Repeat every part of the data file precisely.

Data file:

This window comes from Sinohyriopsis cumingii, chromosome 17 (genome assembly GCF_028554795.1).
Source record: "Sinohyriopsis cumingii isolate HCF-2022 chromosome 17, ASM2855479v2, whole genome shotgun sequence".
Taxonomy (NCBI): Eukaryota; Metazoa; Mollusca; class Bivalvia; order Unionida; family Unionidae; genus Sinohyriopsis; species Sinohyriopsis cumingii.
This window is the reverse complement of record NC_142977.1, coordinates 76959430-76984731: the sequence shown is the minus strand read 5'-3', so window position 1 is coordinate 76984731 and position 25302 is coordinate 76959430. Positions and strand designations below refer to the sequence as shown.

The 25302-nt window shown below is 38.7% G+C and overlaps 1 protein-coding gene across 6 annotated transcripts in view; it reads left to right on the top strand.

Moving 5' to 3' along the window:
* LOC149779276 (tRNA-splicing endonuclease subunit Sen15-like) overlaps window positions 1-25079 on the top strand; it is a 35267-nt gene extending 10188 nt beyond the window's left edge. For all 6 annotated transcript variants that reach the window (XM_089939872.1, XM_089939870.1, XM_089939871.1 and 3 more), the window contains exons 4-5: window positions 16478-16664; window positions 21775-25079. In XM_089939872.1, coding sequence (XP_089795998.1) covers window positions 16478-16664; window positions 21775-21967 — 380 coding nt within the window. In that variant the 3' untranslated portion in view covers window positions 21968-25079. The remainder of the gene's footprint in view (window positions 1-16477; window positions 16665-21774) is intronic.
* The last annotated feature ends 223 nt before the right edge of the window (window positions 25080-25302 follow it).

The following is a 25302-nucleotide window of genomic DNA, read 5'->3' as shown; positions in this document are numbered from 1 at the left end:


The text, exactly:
This window comes from Sinohyriopsis cumingii, chromosome 17 (genome assembly GCF_028554795.1).
Source record: "Sinohyriopsis cumingii isolate HCF-2022 chromosome 17, ASM2855479v2, whole genome shotgun sequence".
Taxonomy (NCBI): Eukaryota; Metazoa; Mollusca; class Bivalvia; order Unionida; family Unionidae; genus Sinohyriopsis; species Sinohyriopsis cumingii.
This window is the reverse complement of record NC_142977.1, coordinates 76959430-76984731: the sequence shown is the minus strand read 5'-3', so window position 1 is coordinate 76984731 and position 25302 is coordinate 76959430. Positions and strand designations below refer to the sequence as shown.

The 25302-nt window shown below is 38.7% G+C and overlaps 1 protein-coding gene across 6 annotated transcripts in view; it reads left to right on the top strand.

Moving 5' to 3' along the window:
* LOC149779276 (tRNA-splicing endonuclease subunit Sen15-like) overlaps window positions 1-25079 on the top strand; it is a 35267-nt gene extending 10188 nt beyond the window's left edge. For all 6 annotated transcript variants that reach the window (XM_089939872.1, XM_089939870.1, XM_089939871.1 and 3 more), the window contains exons 4-5: window positions 16478-16664; window positions 21775-25079. In XM_089939872.1, coding sequence (XP_089795998.1) covers window positions 16478-16664; window positions 21775-21967 — 380 coding nt within the window. In that variant the 3' untranslated portion in view covers window positions 21968-25079. The remainder of the gene's footprint in view (window positions 1-16477; window positions 16665-21774) is intronic.
* The last annotated feature ends 223 nt before the right edge of the window (window positions 25080-25302 follow it).

The following is a 25302-nucleotide window of genomic DNA, read 5'->3' as shown; positions in this document are numbered from 1 at the left end: